Representing Power: Caesar's Use of Religious Imagery

Augustus as Pontifex Maximus

Augustus as Pontifex Maximus

RRC 443/1
Obverse: Elephant right, trampling dragon; in exergue, CAESAR. Border of dots.
Reverse: Pontifical emblems – culullus, aspergillum, axe and apex. Border of dots.

RRC 467
Obverse: Head of Ceres right; behind, COS·TERT downwards; before, DICT·ITER upwards. Border of dots.
Reverse: Culullus, aspergillum, jug and lituus; above, AVGVR; below, PONT·MAX; on r., D. Border of dots.

RRC 488/1
Obverse: Head of M. Antonius right, bearded; behind, lituus; before M·AsymbolON·IMP or M·AsymbolO·IMP downwards. Border of dots.
Reverse: Laureate head of Caesar right; behind, jug; before, CAESAR·DIC downwards. Border of dots.

RRC 500/7
Obverse: Axe, culullus and knife; below, BRVTVS.
Reverse: Jug and lituus; below, LENTVLVS SPINT. Border of dots.

Bust of a Flamen

Bust of a Flamen

Roman coins depicted religious implements as symbols of religious offices. The jug and lituus symbolized the key functions of the two main colleges of religious offices, the pontifices and the augurs. The Pontifices and their leader the Pontifex Maximus had the important role of preparing the sacred wine for libations, as well as attending public vows and sacrifices to ensure that they were performed in accordance with traditional guidelines. The augurs took the auspices, which determined divine favour. Together these functions ensured the legitimacy of all political actions and the safety of the Roman state (Stewart: 1997:170).

Julius Caesar held many of the most important and influential priestly offices. He was elected the Flamen Dialis in 87 or 86 BC, a Pontifex in 73 BC, Pontifex Maximus in 63 BC and an Augur in 47 BC. Roman coinage did not have any traditional symbols to signify the highest religious office, that of the Pontifex Maximus, nor did it have a means of representing the combination of these offices (Morawiecki: 1996:47-8). Caesar, however, created a new coin type that focused solely on defining implements of these offices without any other imagery that would traditionally accompany them. On RRC 443 a culullus (ritual cup), aspergillum (sprinkler), axe & apex are depicted and on RRC 467 the culullus and aspergillum are accompanied by the jug and lituus. The accumulation of religious implements created a new iconographic design intended to signify Caesar's supreme authority.

Caesar minted coins depicting religious imagery (RRC 443 minted in 49-8 BC and RRC 467 in 46 BC) while Rome was in the midst of civil war. He had illegally brought his army to Rome and assumed the role of dictator and consul. His political offices were gained illegally and with much bloodshed. Most of his religious offices however were acquired within the traditional framework. By using this new type he emphasised his religious authority, first as Pontifex Maximus and later as an Augur, an office which was traditionally linked with political legitimacy and the right of a commander to command his army. To further emphasise his authority he coupled his religious imagery with symbols of his military and political power. The obverse of RRC 443 depicts an elephant trampling a dragon, a traditional symbol of power. RRC 467 focuses on the accumulation of political and religious offices. The obverse depicts the goddess Ceres with the legend COS TER DICT ITER (consul for the third time, dictator for the second time) and the reverse shows a culullus, aspergillum, jug & lituus with the legend AVGVR PONT MAX (Augur Pontifex Maximus).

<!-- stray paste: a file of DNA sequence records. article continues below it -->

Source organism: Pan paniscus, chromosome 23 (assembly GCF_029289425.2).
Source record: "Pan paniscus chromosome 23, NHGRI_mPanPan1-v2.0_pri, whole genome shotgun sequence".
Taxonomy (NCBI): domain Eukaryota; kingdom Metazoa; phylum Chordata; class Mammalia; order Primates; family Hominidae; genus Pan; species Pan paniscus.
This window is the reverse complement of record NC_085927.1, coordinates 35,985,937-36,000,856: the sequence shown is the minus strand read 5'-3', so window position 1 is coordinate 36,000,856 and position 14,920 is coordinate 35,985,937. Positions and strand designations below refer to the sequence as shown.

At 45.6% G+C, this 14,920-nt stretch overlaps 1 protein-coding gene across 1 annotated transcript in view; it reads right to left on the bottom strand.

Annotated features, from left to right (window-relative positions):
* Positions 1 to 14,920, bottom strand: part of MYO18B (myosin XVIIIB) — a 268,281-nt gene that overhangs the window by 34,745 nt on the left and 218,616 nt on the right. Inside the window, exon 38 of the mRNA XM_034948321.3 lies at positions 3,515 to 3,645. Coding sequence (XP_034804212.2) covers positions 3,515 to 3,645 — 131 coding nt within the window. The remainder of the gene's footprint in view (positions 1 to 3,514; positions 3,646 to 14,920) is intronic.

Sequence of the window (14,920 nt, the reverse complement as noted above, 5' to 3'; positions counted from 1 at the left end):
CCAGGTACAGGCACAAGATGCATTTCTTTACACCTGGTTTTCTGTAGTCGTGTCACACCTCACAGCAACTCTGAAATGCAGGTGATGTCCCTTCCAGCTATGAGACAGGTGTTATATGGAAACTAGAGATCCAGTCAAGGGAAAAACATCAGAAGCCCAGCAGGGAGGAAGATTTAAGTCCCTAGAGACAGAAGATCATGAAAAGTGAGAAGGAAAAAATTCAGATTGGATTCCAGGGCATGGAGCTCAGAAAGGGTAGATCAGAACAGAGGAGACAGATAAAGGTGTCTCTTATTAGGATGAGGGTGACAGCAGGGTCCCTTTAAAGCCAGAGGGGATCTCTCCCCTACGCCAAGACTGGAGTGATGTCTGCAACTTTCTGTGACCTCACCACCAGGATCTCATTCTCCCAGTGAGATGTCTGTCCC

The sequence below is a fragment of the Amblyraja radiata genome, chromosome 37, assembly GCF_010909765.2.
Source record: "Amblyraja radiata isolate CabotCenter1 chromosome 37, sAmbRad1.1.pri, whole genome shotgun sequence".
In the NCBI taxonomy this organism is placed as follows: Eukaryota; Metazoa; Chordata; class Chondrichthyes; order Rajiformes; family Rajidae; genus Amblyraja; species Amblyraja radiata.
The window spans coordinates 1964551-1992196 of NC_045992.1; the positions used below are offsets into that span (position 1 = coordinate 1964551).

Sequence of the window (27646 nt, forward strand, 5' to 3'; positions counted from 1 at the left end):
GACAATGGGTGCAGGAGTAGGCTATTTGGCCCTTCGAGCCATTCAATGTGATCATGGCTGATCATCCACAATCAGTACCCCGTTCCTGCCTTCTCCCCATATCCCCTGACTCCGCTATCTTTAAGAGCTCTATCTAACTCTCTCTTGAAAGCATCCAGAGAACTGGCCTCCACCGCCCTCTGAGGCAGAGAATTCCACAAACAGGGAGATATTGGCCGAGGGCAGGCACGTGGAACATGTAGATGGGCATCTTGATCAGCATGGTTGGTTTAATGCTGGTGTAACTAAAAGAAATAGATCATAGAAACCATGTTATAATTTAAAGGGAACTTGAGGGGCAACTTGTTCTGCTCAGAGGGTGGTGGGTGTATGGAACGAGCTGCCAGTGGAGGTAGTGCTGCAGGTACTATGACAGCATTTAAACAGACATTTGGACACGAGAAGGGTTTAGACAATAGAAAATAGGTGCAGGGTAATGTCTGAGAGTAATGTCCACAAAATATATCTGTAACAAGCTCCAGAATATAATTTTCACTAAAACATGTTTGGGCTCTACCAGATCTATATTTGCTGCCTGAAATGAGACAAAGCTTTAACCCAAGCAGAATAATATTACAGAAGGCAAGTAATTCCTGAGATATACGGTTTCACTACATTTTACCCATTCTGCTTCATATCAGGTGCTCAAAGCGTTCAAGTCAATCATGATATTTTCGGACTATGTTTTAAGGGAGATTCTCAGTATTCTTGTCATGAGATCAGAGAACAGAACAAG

After Caesar's death many military commanders continued to use Caesar's coin type of religious implements in order to signify their legitimate authority as well to claim relationships with Caesar. RRC 488/1 has a double portrait of Antony with a lituus and Caesar with a jug. This coin was minted in 43 BC when Antony had received Macedonia as a province under a tribunician law which Brutus and the senatorial party (who held Macedonia) did not recognize as valid. By visibly linking himself with Caesar on his coin he indicated that he was the political heir of Caesar. The representation of religious symbols asserted the ritual and therefore legal authority of Antony's proconsulship. But it was not only the heirs of Caesar who took advantage of this new coin type to represent their authority when they were involved in civil war. M. Brutus and Lentulus Spinther jointly coined RRC 500/7: on the obverse is the legend BRVTVS and an axe, culullus and knife, and on the reverse LENTVLVS SPINT and a jug and lituus.


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